16 November 2012

OECD and ECLAC: Latin American Economic Outlook 2013

- New SME policies needed to boost Latin America's growth 
- SMEs account for 99% of businesses and employ 67% of employees 

16 November 2012 – After nearly a decade of continuous expansion, GDP growth in Latin America will slow from 4.4% in 2011 to 3.2% in 2012 and 4.0% in 2013. The outlook remains relatively positive, but is exposed to global uncertainty and volatility. Latin American governments must act now to strengthen growth and development and counter these risks, according to the 2013 Launch of Latin American Economic Outlook 2013, jointly produced by the OECD Development Centre and ECLAC. 

“Now is the time for Latin America to go structural, to build on previous reforms and make further progress to reduce inequality and strengthen economic growth. The global context calls for structural change to enhance productivity, to enhance productivity in the region.” said OECD Secretary-General Angel Gurría, launching the report at the XXII Iberoamerican Summit in Spain. “SMEs in Latin America have the potential to act as catalysts and help the region drive up productivity. Greater coordination is needed to help SMEs overcome obstacles in terms of access to financing, human capital and innovation.” 

Small and medium enterprises (SMEs) must play a central role in unleashing Latin America's growth potential and creating higher quality jobs. They represent an overwhelming majority of private enterprises in the region: SMEs account for 99% of businesses and employ 67% of employees. However, their contributions to GDP and overall productivity are low: whereas large firms in Latin America have productivity levels 6 times higher than those of SMEs, this difference is only 2.4 times in OECD countries. A common problem for SMEs is not so much their size, but their isolation in the productive structure, which makes them unable to scale up production and specialise.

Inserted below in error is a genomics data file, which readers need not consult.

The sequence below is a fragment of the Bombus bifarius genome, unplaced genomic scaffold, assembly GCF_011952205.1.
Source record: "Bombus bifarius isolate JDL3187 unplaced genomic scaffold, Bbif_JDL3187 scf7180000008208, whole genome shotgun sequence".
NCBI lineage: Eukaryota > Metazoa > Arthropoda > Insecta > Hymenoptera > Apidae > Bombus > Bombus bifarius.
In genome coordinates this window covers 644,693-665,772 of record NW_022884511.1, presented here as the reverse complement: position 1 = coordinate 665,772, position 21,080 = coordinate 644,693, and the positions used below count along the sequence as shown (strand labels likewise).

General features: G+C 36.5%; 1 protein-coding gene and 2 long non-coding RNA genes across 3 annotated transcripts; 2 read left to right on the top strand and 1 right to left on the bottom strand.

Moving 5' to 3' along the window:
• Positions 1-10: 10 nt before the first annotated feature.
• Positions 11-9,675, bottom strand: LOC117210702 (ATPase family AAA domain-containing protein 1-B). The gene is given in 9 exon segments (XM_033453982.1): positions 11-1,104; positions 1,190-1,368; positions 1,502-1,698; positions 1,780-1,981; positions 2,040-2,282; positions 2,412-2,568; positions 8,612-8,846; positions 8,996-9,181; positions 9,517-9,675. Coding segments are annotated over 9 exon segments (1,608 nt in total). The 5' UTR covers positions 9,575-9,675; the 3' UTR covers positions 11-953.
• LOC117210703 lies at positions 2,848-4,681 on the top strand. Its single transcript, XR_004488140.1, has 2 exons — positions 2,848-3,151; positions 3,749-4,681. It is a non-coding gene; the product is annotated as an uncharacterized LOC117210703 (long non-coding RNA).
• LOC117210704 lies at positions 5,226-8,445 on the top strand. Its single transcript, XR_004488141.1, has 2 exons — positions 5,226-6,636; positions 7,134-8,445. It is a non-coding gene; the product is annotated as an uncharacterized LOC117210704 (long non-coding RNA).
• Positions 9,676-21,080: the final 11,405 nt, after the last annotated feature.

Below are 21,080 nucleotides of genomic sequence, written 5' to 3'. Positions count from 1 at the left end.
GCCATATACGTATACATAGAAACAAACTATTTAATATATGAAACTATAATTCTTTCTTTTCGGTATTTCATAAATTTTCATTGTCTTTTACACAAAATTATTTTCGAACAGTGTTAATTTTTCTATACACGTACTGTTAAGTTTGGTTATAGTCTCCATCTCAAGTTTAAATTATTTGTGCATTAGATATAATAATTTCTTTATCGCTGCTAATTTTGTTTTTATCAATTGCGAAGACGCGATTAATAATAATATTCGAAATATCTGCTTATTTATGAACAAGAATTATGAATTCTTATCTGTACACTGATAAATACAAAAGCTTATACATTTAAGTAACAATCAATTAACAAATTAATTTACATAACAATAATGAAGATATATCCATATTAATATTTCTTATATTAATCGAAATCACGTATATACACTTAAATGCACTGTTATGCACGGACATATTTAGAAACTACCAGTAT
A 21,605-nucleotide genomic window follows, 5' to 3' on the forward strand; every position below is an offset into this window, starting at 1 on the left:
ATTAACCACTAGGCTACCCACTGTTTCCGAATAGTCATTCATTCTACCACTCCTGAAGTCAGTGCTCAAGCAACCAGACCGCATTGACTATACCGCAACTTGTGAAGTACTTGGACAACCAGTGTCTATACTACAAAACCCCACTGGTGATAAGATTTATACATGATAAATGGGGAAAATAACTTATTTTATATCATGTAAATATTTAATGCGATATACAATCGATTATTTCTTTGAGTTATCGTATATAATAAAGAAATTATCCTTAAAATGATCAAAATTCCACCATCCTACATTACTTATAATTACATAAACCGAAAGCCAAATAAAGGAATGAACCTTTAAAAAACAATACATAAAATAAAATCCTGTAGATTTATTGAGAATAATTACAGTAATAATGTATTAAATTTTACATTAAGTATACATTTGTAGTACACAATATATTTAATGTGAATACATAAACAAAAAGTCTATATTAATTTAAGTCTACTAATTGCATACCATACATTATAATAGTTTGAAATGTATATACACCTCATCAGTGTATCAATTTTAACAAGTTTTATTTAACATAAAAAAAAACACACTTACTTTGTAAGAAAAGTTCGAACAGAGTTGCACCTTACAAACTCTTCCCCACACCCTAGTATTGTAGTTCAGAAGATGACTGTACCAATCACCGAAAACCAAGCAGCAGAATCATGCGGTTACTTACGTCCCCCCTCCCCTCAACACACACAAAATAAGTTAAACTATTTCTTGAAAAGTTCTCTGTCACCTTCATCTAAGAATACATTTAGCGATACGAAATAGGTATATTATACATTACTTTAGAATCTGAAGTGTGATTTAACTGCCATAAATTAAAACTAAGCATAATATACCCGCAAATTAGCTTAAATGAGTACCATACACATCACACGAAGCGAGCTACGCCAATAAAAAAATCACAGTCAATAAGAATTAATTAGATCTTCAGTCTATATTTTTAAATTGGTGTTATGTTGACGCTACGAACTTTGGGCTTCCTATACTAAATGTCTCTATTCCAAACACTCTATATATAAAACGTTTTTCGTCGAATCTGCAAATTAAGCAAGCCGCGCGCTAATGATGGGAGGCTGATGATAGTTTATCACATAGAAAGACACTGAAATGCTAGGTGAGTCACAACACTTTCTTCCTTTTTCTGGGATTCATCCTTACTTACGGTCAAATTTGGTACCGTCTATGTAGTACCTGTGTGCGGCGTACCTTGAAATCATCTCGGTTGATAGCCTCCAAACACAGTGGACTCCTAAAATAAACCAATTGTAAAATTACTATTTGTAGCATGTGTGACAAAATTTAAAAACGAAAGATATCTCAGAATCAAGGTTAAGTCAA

“Social progress is not limited to social policies. The structural heterogeneity and persistent productivity gaps, between and within sectors and enterprises, form a hard core from which inequality spreads throughout society, exacerbating capability and opportunity gaps”, underlined Alicia Bárcena Ibarra, Executive Secretary of ECLAC. 

New policies in the areas of finance, innovation and information and communication technologies (ICT) are needed, as well as increasing training for employees and reducing skills mismatches

Access to finance is one of the main obstacles faced by SMEs: only 12% of total credit in the region goes to these firms, compared to 25% in OECD countries. Meanwhile, 34% of small businesses in Latin America believe access to finance is a serious constraint. SMEs are often charged much higher interest rates than large firms by commercial banks, up to double the rate in several countries. 

The growing provision of financial services by development banks is making headway in the sector, such as Innovar by the Studies and Projects Funding Agency (FINEP) in Brazil, the Entrepreneurs Programme by Nacional Financiera (NAFIN) in Mexico and the Business Angels Network by the Production Development Corporation (CORFO) in Chile. More such programmes need to be developed and scaled up. 

Source: OECD